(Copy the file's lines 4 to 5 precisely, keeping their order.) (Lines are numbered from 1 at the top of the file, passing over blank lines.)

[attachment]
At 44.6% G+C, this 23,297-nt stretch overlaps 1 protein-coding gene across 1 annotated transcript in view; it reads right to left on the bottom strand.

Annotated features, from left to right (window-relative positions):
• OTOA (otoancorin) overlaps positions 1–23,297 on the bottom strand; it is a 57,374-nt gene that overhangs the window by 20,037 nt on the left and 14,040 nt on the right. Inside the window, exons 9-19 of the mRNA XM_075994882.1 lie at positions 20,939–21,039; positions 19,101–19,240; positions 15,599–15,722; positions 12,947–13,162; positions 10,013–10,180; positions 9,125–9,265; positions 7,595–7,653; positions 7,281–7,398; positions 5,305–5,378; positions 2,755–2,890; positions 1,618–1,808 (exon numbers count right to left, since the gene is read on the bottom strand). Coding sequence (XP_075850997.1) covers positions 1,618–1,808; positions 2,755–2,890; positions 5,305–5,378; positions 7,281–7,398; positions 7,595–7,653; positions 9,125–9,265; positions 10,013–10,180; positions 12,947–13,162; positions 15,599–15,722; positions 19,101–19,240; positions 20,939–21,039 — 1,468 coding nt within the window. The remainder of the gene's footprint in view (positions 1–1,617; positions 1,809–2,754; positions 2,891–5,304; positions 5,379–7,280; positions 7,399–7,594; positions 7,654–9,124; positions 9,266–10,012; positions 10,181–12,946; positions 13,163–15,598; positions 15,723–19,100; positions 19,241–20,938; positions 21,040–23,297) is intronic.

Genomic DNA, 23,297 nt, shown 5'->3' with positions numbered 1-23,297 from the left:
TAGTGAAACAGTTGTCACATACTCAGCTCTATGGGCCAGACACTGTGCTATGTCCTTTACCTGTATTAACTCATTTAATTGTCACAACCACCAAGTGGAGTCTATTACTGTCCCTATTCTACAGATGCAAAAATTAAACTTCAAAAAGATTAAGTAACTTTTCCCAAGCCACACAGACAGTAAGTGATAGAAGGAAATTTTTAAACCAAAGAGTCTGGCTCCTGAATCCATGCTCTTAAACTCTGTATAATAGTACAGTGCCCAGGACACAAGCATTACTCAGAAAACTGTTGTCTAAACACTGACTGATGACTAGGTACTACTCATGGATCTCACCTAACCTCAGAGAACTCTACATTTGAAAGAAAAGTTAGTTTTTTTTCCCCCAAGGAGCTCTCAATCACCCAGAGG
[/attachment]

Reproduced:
Genomic DNA, 23,297 nt, shown 5'->3' with positions numbered 1-23,297 from the left:
TAGTGAAACAGTTGTCACATACTCAGCTCTATGGGCCAGACACTGTGCTATGTCCTTTACCTGTATTAACTCATTTAATTGTCACAACCACCAAGTGGAGTCTATTACTGTCCCTATTCTACAGATGCAAAAATTAAACTTCAAAAAGATTAAGTAACTTTTCCCAAGCCACACAGACAGTAAGTGATAGAAGGAAATTTTTAAACCAAAGAGTCTGGCTCCTGAATCCATGCTCTTAAACTCTGTATAATAGTACAGTGCCCAGGACACAAGCATTACTCAGAAAACTGTTGTCTAAACACTGACTGATGACTAGGTACTACTCATGGATCTCACCTAACCTCAGAGAACTCTACATTTGAAAGAAAAGTTAGTTTTTTTTCCCCCAAGGAGCTCTCAATCACCCAGAGG